Studio Job and Seletti bring fast food furniture to Maison et Objet

By |2017-09-18T19:12:03+00:00August 30th, 2017|Articles, Industry News|

at maison et objet 2017 in paris, seletti and studio job are bringing fast food to the fair. a hot dog and hamburger — archetypal images of american pop-culture — are transformed into actual furnishings, giving rise to the ‘UN_LIMITED EDITIONS’ collection.

Adorable Lego sets lets you build retro desktops

By |2017-09-18T19:36:32+00:00August 29th, 2017|Industry News|

Legos—they’re not just for kids. Real architects use them to build recreations of iconic masterworks, and artists like to use them, too. Take Chris McVeigh, for instance, a Halifax, Nova Scotia-based author, illustrator, and photographer, who uses the iconic plastic bricks to create all manner of delightful vignettes.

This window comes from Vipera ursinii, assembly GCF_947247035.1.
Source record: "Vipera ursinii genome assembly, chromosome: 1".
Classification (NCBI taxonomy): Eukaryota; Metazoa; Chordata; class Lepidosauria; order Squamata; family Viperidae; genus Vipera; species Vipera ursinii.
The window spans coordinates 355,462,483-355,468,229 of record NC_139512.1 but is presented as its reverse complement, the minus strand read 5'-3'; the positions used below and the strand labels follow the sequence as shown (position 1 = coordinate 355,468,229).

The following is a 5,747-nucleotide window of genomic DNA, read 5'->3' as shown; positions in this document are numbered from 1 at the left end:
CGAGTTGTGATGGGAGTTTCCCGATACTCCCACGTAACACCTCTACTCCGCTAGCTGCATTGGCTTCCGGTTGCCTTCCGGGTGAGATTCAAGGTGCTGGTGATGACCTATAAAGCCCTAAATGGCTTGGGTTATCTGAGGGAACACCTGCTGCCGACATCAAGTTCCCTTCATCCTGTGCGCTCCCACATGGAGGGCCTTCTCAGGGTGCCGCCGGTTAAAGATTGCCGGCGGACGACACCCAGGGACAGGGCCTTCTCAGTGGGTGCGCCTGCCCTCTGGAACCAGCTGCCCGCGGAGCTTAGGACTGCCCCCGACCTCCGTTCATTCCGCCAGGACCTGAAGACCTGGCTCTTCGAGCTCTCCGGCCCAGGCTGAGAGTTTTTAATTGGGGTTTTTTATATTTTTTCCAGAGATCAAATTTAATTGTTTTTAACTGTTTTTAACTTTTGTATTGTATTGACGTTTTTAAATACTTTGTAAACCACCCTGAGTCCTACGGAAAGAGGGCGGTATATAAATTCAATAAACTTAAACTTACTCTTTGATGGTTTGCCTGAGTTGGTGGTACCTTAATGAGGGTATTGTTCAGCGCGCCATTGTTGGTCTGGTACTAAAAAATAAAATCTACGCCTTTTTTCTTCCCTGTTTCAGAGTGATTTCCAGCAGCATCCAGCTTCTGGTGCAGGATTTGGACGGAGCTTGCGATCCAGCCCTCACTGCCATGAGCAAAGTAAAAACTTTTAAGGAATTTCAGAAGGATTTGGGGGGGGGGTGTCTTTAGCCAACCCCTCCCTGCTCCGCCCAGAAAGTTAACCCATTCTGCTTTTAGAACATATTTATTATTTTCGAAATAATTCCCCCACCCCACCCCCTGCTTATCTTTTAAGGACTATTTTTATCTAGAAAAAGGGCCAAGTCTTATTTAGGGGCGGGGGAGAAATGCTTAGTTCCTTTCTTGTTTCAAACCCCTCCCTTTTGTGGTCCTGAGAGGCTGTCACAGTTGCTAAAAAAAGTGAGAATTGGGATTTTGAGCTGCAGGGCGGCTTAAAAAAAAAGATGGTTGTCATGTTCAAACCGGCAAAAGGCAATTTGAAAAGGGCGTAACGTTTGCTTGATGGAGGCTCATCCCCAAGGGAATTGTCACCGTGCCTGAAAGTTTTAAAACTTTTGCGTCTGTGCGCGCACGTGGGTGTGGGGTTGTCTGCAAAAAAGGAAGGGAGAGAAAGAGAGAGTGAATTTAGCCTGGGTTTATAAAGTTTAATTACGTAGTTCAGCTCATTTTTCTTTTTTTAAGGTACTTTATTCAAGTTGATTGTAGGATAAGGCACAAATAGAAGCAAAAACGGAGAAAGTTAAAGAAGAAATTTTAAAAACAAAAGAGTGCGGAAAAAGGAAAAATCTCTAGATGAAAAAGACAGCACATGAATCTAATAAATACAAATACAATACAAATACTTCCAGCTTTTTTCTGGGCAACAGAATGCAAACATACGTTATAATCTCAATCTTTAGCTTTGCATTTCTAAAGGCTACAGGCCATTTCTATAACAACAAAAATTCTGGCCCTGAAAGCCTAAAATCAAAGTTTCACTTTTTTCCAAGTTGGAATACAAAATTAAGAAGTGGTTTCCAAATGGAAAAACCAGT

Younger workers prefer the office to remote working

By |2017-09-18T19:30:25+00:00August 29th, 2017|Articles|

According to research by Maintel, who polled 1,000 employed adults in the UK aged 18 or over, there are a couple of reasons for this. One is that the younger workforce needs the face-to-face support of experienced workers. It backs such claims up by the fact that among the older workforce (55 and above), just 19 percent prefer office life to remote work, and that 28 percent said it was challenging to find other colleagues or managers when working remotely.

How workplace design shapes and reflects organisational hierarchies

By |2017-09-18T19:42:32+00:00August 29th, 2017|Articles|

The roots of the open plan office can be traced back to the 1960s when post-capitalism was beginning to emerge as a political and intellectual movement. The social and political upheaval that followed World War Two and the emphasis on the autonomous, motivated and engaged worker combined to inspire designers and architects to develop a new and more “modern” way of working. A mode of work characterized by an increased emphasis on social relations and flattened hierarchies.